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Check out the letter "A" in the image. Why is it smudging / wearing off?

MacBook Pro keyboard

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  • Are you right-handed? After years of apple keyboards with this problem I time-lapsed my left hand for a day. I found that when my right hand departs for the mouse, I unconsciously "anchor" my left with friction from the 4th and 5th finger tip/nail. That and I frequently lean forward-left in my chair, which curls the left fingers under, causing more nail grind than the right. Mar 3 at 21:29
  • For context, just lurked this question out after being on replacementlaptopkeys.com for A S and D on a magic keyboard I bought 4 months ago Mar 3 at 21:31

4 Answers 4

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The keys on Apple's laptops are translucent plastic, with black paint applied on the surface. The letter is 'reversed out' of the black paint, backlit through the translucent portion. So it's not white paint smudging, but black paint wearing off.

Those keys are pressed millions of times. And each press involve some degree of friction, which means the removal of matter. The sweat from your fingers is slightly acidic; and who knows what other oils and particles might get transferred from your sandwich. It's possible - or even likely - that a laptop keyboard might get other 'matter' spilt or splashed onto it.

Any or all of these things might act as a combination of solvent and abrasive. If you use a microscope or macro lens you will see this chipping clearly.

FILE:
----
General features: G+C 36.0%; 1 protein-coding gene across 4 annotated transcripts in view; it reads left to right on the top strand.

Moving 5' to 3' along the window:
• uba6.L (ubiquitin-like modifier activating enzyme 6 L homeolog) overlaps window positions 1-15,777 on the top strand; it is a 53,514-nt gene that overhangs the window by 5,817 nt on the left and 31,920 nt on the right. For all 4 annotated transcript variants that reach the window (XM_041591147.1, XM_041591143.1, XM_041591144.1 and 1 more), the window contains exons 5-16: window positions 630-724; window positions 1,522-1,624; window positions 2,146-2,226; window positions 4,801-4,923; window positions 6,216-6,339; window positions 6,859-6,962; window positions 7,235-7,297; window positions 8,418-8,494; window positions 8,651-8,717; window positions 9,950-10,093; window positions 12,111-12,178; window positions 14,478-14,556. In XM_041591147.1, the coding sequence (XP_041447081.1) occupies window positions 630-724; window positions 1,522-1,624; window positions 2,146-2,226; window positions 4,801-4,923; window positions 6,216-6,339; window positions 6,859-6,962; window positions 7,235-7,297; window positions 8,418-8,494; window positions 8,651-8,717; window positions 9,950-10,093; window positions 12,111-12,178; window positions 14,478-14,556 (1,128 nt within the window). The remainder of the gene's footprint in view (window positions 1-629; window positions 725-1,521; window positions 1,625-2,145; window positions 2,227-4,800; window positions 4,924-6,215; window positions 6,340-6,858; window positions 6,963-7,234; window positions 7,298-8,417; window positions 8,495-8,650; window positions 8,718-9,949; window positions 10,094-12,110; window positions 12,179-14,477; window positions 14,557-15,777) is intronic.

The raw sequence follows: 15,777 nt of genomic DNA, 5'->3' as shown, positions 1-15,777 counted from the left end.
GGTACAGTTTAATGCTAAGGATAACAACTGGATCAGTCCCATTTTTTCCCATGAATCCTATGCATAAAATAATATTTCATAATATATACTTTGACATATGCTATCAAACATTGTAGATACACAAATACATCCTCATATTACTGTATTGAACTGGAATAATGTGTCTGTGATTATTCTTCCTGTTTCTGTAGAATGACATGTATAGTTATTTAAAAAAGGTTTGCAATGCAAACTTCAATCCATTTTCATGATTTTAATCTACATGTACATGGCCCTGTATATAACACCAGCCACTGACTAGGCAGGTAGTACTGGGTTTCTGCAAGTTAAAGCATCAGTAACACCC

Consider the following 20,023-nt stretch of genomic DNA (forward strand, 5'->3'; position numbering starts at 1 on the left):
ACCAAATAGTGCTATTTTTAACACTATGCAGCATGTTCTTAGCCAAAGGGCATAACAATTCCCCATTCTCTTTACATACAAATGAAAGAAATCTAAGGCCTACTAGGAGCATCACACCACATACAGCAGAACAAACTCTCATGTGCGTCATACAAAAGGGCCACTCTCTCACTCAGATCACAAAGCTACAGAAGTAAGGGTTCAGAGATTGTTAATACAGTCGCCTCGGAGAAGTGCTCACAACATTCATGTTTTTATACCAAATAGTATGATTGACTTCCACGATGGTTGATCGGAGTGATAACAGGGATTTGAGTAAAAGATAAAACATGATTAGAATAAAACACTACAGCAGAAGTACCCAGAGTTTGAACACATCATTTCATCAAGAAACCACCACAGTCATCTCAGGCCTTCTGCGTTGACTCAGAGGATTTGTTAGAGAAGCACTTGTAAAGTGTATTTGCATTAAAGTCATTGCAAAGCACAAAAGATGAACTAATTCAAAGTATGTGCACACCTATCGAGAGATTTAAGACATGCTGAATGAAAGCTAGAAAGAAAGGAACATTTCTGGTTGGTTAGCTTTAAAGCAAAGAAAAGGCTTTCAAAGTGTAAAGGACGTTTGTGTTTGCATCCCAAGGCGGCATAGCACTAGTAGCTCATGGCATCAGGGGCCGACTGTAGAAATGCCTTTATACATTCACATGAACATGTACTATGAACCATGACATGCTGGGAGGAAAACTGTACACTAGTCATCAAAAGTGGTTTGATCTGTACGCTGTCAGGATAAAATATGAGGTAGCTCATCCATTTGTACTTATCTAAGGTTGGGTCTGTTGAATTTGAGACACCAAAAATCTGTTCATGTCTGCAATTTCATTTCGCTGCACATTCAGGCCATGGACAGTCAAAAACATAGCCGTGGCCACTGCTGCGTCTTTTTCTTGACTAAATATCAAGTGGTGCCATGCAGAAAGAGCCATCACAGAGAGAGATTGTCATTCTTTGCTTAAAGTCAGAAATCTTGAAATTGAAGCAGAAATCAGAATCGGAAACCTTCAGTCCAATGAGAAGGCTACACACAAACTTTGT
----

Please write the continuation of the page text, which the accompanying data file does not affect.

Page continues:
Obviously, the designers know this, and try to make a keyboard whose paint will resist the rigours of a lifetime's use. However, nothing is impervious. How old is your Mac?

As to why this key and no others? A is certainly a key that's going to get more finger-rest and usage than others. It's just the perfect storm of the right amount of wear with a particular mix of particles and chemicals.

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younger
⤅ +25y ⤅
older

True! No real answer but easy to understand...

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I've had this exact same issue, and it is always those 3 or 4 keys. It happened to me just 6 months after owning the Macbook Pro this year (2020). They replaced the board, but by Oct it started again.

I don't accept that it is based on how you type tho. I had a Macbook Air for about 7 years or so, and sold it looking almost like new. It is how they are made. Whether they are made cheaper, I don't know.

Anyway, it happened again and Amazon came to the result as I got it from them. I've now got a replacement unit. Different keyboard too, so hopefully it's better quality.

For Apple you expect it to be the best. They always say they do the best, not the cheapest.

But yes, I've had that issue, TWICE within 12 months.

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  • It is not how you type, it is a combination of the pH of your sweat (you can’t do anything about this) and skin oils (or this), how clean your hands are, and how much other particulates there are to settle on the keyboard. Some brands or models are better for some people than others. I have a friend who can wear the labels off a MBP keyboard in 6 months while I have one that is 12 years old and the keyboard looks basically brand new.
    – lbutlr
    Dec 31, 2020 at 23:07
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    A £1,200 laptop should not have keys wearing through in just 6 months. There must be a better way to make it, if the market leaders can only make them last that long. If the MBA can last 6-7 years with NO wear, why can a 2020 MacBook Pro only last 6 months. Interesting.
    – Simon_a6
    Jan 2, 2021 at 0:03
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Seen this on many keyboards of many manufacturers - it’s about how you “hit” the keys...

With a slight sliding action you will eventually wear away the material.

You could use a keyboard cover to protect the keys from further wear, but some say they don’t like the different feel - that’s a choice to make.

And, you are not alone - been happening on mine as well... As in the shift key and the command key.

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